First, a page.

local community or neighborhood-level campaign

LOCAL COMMUNITY OR NEIGHBORHOOD-LEVEL CAMPAIGN. This tag is not primarily about scale of the activity — whether participation was geographically widespread or localized. There might be a national campaign with very limited organizational strength and in which participation was primarily in one locality — but in some countries if that "locality" is the capital, the national campaign still might win. This tag is primarily about the nature of the goal and the targeted opponent. A campaign that seeks to drive the drug trade out of a particular neighborhood, or prevent a super-highway from coming through the center of a town, or prevent the dumping of toxic waste in a community, gets this tag. The purpose of the tag enables readers especially interested in community organizing, also called "grassroots organizing," to locate campaigns whose goals and/or opponents are local, even if the local goals and targets also have wider implications.

Philadelphia transit workers strike against negro workers, 1944

 

During the first week of August 1944, employees of the Philadelphia Transit Company (PTC) effectively shut down the city's transit system, defying both the federal government and their own union. The strike, which lasted for six days and halted much of the city's war production, was in response to a PTC decision to promote eight African Americans to the position of trolley car driver. Throughout the decade leading up to this "hate strike," African Americans had demanded that the PTC hire them as bus and trolley drivers, motormen and conductors, and station cashiers.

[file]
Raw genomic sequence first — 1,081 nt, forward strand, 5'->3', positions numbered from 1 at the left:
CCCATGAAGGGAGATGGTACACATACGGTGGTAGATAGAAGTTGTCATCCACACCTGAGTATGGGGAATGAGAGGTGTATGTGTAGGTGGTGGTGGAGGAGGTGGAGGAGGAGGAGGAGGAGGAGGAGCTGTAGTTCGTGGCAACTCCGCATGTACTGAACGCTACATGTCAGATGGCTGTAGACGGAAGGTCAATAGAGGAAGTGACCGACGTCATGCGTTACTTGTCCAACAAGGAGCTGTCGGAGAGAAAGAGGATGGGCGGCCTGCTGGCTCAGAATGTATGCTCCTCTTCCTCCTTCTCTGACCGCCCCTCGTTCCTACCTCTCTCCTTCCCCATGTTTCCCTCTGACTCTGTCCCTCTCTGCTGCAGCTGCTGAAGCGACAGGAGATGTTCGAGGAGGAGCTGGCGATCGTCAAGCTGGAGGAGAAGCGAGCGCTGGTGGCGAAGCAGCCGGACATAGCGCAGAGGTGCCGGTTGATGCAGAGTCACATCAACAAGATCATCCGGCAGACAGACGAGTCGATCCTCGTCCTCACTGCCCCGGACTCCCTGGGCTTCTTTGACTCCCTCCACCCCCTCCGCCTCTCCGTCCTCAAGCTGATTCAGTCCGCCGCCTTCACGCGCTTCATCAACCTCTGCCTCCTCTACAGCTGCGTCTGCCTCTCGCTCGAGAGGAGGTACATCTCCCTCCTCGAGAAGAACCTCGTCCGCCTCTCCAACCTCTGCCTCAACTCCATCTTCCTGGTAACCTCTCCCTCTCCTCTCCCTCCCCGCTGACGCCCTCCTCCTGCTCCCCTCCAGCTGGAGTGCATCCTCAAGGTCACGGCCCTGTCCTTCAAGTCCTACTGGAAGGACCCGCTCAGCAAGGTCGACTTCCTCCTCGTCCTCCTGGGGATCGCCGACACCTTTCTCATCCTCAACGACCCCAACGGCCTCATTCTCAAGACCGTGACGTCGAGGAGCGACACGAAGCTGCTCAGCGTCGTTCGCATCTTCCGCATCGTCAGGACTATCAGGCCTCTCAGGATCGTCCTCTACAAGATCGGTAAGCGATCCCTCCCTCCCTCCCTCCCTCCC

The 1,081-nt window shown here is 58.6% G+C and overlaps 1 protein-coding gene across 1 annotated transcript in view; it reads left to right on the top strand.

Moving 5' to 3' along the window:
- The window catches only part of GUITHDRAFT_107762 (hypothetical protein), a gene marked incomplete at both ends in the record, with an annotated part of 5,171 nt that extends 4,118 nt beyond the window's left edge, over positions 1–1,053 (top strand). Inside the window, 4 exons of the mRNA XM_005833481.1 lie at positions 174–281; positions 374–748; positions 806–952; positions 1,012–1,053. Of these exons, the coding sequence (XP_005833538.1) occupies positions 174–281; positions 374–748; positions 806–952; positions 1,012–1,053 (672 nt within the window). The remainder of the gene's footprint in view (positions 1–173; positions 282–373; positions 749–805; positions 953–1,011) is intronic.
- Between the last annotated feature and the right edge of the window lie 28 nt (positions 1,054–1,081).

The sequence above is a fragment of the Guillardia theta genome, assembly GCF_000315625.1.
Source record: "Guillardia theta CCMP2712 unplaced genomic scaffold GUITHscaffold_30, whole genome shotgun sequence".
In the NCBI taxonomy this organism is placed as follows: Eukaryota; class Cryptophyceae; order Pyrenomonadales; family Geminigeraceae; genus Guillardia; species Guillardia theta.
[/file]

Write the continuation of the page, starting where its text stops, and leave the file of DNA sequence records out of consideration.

Danilo Dolci hunger strikes for irrigation project in Sicily, 1952

 

In 1952, Danilo Docli, an Italian activist, moved to Trappeto, a fishermen’s slum in Western Sicily because he wanted to move to the poorest place he had ever heard of. In October, nine months after his arrival, a child died of starvation in the impoverished town. Upon hearing the news, Dolci wrote to his friend Franco Alasia, who lived in Milan, that he was planning on fasting in protest of the poor conditions in Trappeto; Alasia immediately traveled down to Sicily to assist Dolci.

Allegany County resists nuclear dumping, 1989-1990

Anti-Nuclear Power Movement (1960s-1980s)
 

The state of New York was required by federal law to have a nuclear waste dump by January 1, 1993. In 1988, a special siting committee formed to determine where to put the dump. The siting commission considered five sites in rural Allegany County, New York, as potential spots to put the nuclear dump. The people of Allegany County linked arms in several acts of civil disobedience to prevent the construction of a nuclear waste facility in their backyard.

Internally displaced Peruvians campaign for land (Villa El Salvador Land Invasion), 1971

 

Today Villa El Salvador is a squatting community on the Southern outskirts of Lima, Peru, and is home to about 400,000 people. The shantytown, which was born of a small land invasion in 1971, has been recognized internationally as the largest continuously squatted area in the world.

University of California at Berkeley students campaign for freedom of speech, United States, 1964